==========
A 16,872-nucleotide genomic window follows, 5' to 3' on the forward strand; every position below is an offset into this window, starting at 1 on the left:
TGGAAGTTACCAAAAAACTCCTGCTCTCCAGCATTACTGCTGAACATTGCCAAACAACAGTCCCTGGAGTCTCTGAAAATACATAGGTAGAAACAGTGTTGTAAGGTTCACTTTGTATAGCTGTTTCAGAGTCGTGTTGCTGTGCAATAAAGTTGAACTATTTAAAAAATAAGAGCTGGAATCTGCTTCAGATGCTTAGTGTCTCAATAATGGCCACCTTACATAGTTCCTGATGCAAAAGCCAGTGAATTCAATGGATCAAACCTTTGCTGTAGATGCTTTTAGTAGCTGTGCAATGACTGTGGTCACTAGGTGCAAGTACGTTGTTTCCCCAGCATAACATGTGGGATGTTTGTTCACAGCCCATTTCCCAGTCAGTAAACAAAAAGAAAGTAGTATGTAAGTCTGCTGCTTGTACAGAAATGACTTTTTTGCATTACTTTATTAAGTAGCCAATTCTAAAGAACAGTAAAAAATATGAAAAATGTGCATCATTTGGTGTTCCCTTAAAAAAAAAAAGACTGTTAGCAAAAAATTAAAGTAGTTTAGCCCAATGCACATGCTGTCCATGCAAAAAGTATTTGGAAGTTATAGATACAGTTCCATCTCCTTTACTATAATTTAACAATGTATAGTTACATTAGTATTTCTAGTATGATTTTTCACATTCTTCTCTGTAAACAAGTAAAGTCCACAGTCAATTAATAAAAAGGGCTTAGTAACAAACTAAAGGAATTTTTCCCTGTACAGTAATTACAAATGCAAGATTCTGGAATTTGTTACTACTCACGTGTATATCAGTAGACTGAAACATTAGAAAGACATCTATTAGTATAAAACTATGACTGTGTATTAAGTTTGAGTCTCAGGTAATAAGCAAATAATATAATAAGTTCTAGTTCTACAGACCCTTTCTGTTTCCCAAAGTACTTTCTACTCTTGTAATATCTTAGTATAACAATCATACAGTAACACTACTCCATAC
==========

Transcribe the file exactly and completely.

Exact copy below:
A 16,872-nucleotide genomic window follows, 5' to 3' on the forward strand; every position below is an offset into this window, starting at 1 on the left:
TGGAAGTTACCAAAAAACTCCTGCTCTCCAGCATTACTGCTGAACATTGCCAAACAACAGTCCCTGGAGTCTCTGAAAATACATAGGTAGAAACAGTGTTGTAAGGTTCACTTTGTATAGCTGTTTCAGAGTCGTGTTGCTGTGCAATAAAGTTGAACTATTTAAAAAATAAGAGCTGGAATCTGCTTCAGATGCTTAGTGTCTCAATAATGGCCACCTTACATAGTTCCTGATGCAAAAGCCAGTGAATTCAATGGATCAAACCTTTGCTGTAGATGCTTTTAGTAGCTGTGCAATGACTGTGGTCACTAGGTGCAAGTACGTTGTTTCCCCAGCATAACATGTGGGATGTTTGTTCACAGCCCATTTCCCAGTCAGTAAACAAAAAGAAAGTAGTATGTAAGTCTGCTGCTTGTACAGAAATGACTTTTTTGCATTACTTTATTAAGTAGCCAATTCTAAAGAACAGTAAAAAATATGAAAAATGTGCATCATTTGGTGTTCCCTTAAAAAAAAAAAGACTGTTAGCAAAAAATTAAAGTAGTTTAGCCCAATGCACATGCTGTCCATGCAAAAAGTATTTGGAAGTTATAGATACAGTTCCATCTCCTTTACTATAATTTAACAATGTATAGTTACATTAGTATTTCTAGTATGATTTTTCACATTCTTCTCTGTAAACAAGTAAAGTCCACAGTCAATTAATAAAAAGGGCTTAGTAACAAACTAAAGGAATTTTTCCCTGTACAGTAATTACAAATGCAAGATTCTGGAATTTGTTACTACTCACGTGTATATCAGTAGACTGAAACATTAGAAAGACATCTATTAGTATAAAACTATGACTGTGTATTAAGTTTGAGTCTCAGGTAATAAGCAAATAATATAATAAGTTCTAGTTCTACAGACCCTTTCTGTTTCCCAAAGTACTTTCTACTCTTGTAATATCTTAGTATAACAATCATACAGTAACACTACTCCATAC